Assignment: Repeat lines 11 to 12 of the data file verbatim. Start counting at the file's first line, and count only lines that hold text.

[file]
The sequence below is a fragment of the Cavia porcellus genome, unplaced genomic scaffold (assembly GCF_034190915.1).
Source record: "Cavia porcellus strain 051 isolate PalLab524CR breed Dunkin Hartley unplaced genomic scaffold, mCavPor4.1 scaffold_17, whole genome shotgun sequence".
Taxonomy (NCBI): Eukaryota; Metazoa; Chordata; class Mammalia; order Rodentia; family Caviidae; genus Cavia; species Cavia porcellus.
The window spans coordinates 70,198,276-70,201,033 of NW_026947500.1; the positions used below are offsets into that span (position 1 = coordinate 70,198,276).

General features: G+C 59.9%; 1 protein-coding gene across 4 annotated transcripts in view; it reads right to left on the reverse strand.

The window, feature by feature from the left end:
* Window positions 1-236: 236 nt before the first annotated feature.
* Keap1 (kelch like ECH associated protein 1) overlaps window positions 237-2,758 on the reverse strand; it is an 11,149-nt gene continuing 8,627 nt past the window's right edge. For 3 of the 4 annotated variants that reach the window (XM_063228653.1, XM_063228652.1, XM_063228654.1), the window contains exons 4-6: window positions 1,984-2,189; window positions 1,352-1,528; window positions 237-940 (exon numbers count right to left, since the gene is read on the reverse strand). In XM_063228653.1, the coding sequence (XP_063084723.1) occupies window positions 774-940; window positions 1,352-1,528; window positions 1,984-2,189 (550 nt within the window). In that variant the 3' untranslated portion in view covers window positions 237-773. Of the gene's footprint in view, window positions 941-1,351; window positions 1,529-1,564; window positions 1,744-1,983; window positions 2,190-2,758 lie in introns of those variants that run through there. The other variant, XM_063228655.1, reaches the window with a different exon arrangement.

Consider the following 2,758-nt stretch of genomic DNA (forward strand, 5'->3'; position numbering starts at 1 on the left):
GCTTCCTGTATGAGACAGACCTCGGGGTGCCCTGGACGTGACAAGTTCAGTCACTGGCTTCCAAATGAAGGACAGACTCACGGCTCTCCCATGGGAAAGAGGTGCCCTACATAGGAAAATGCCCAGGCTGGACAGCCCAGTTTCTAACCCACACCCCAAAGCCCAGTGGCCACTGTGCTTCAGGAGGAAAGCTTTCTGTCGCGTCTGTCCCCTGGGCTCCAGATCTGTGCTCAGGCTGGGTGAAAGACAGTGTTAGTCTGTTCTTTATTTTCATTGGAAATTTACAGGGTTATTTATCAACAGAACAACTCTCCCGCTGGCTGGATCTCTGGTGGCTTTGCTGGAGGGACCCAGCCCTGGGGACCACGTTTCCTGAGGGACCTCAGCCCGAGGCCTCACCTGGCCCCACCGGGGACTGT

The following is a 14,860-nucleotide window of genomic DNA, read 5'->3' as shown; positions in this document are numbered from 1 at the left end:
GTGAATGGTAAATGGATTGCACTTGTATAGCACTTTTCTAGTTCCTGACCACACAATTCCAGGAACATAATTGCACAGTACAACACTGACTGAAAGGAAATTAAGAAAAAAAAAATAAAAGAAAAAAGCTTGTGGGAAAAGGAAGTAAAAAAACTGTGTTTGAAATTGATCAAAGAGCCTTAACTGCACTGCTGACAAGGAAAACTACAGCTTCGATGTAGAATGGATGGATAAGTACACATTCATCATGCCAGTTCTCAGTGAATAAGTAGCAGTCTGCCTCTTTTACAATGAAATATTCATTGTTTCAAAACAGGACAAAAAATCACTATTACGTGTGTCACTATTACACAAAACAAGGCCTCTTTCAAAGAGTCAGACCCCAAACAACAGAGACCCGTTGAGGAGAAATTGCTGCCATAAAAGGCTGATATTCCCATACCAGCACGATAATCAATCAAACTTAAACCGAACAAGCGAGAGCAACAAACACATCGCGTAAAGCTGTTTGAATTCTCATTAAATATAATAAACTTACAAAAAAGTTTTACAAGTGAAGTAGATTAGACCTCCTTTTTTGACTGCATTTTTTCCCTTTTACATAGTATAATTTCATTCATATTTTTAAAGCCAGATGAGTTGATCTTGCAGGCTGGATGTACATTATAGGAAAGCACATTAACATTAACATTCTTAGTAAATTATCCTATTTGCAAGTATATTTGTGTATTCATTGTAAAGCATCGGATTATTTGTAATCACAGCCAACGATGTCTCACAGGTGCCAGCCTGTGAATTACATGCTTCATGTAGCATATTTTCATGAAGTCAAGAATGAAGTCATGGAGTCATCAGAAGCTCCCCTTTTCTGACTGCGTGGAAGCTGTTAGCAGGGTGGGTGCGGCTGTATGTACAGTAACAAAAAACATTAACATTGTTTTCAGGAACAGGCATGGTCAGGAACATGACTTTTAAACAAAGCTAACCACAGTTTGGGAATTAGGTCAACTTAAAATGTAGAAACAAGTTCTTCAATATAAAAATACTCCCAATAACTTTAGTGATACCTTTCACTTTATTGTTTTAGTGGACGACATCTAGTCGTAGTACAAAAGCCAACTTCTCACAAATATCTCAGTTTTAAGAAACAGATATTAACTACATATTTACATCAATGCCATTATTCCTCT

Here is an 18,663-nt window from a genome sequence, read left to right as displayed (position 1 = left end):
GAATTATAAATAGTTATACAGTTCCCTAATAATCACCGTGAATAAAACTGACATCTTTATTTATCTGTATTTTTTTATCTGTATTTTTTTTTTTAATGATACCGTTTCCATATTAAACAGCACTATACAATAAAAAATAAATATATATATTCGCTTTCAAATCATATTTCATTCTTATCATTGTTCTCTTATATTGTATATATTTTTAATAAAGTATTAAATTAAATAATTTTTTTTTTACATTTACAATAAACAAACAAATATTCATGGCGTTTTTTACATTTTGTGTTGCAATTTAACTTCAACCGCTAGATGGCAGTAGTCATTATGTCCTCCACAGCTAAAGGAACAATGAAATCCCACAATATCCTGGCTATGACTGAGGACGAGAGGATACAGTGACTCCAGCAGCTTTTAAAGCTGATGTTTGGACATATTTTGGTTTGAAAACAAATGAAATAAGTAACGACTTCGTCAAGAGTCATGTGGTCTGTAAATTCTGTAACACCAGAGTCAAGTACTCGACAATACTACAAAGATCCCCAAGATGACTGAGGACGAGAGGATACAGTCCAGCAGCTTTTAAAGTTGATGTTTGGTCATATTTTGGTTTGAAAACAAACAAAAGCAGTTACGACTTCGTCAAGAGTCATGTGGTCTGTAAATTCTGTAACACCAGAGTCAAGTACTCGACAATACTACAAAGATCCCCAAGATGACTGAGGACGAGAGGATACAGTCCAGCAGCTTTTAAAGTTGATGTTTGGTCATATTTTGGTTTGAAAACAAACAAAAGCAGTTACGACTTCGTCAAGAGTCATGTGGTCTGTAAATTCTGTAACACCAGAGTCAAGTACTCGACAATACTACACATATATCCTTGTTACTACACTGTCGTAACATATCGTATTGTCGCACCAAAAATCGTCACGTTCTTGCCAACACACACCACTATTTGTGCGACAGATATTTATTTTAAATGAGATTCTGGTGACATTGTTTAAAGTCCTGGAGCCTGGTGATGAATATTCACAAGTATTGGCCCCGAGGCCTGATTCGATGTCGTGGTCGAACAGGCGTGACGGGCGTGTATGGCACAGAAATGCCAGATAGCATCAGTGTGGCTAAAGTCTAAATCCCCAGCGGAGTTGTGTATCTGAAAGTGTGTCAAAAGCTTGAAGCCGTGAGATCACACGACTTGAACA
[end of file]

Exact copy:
The following is a 14,860-nucleotide window of genomic DNA, read 5'->3' as shown; positions in this document are numbered from 1 at the left end:
GTGAATGGTAAATGGATTGCACTTGTATAGCACTTTTCTAGTTCCTGACCACACAATTCCAGGAACATAATTGCACAGTACAACACTGACTGAAAGGAAATTAAGAAAAAAAAAATAAAAGAAAAAAGCTTGTGGGAAAAGGAAGTAAAAAAACTGTGTTTGAAATTGATCAAAGAGCCTTAACTGCACTGCTGACAAGGAAAACTACAGCTTCGATGTAGAATGGATGGATAAGTACACATTCATCATGCCAGTTCTCAGTGAATAAGTAGCAGTCTGCCTCTTTTACAATGAAATATTCATTGTTTCAAAACAGGACAAAAAATCACTATTACGTGTGTCACTATTACACAAAACAAGGCCTCTTTCAAAGAGTCAGACCCCAAACAACAGAGACCCGTTGAGGAGAAATTGCTGCCATAAAAGGCTGATATTCCCATACCAGCACGATAATCAATCAAACTTAAACCGAACAAGCGAGAGCAACAAACACATCGCGTAAAGCTGTTTGAATTCTCATTAAATATAATAAACTTACAAAAAAGTTTTACAAGTGAAGTAGATTAGACCTCCTTTTTTGACTGCATTTTTTCCCTTTTACATAGTATAATTTCATTCATATTTTTAAAGCCAGATGAGTTGATCTTGCAGGCTGGATGTACATTATAGGAAAGCACATTAACATTAACATTCTTAGTAAATTATCCTATTTGCAAGTATATTTGTGTATTCATTGTAAAGCATCGGATTATTTGTAATCACAGCCAACGATGTCTCACAGGTGCCAGCCTGTGAATTACATGCTTCATGTAGCATATTTTCATGAAGTCAAGAATGAAGTCATGGAGTCATCAGAAGCTCCCCTTTTCTGACTGCGTGGAAGCTGTTAGCAGGGTGGGTGCGGCTGTATGTACAGTAACAAAAAACATTAACATTGTTTTCAGGAACAGGCATGGTCAGGAACATGACTTTTAAACAAAGCTAACCACAGTTTGGGAATTAGGTCAACTTAAAATGTAGAAACAAGTTCTTCAATATAAAAATACTCCCAATAACTTTAGTGATACCTTTCACTTTATTGTTTTAGTGGACGACATCTAGTCGTAGTACAAAAGCCAACTTCTCACAAATATCTCAGTTTTAAGAAACAGATATTAACTACATATTTACATCAATGCCATTATTCCTCT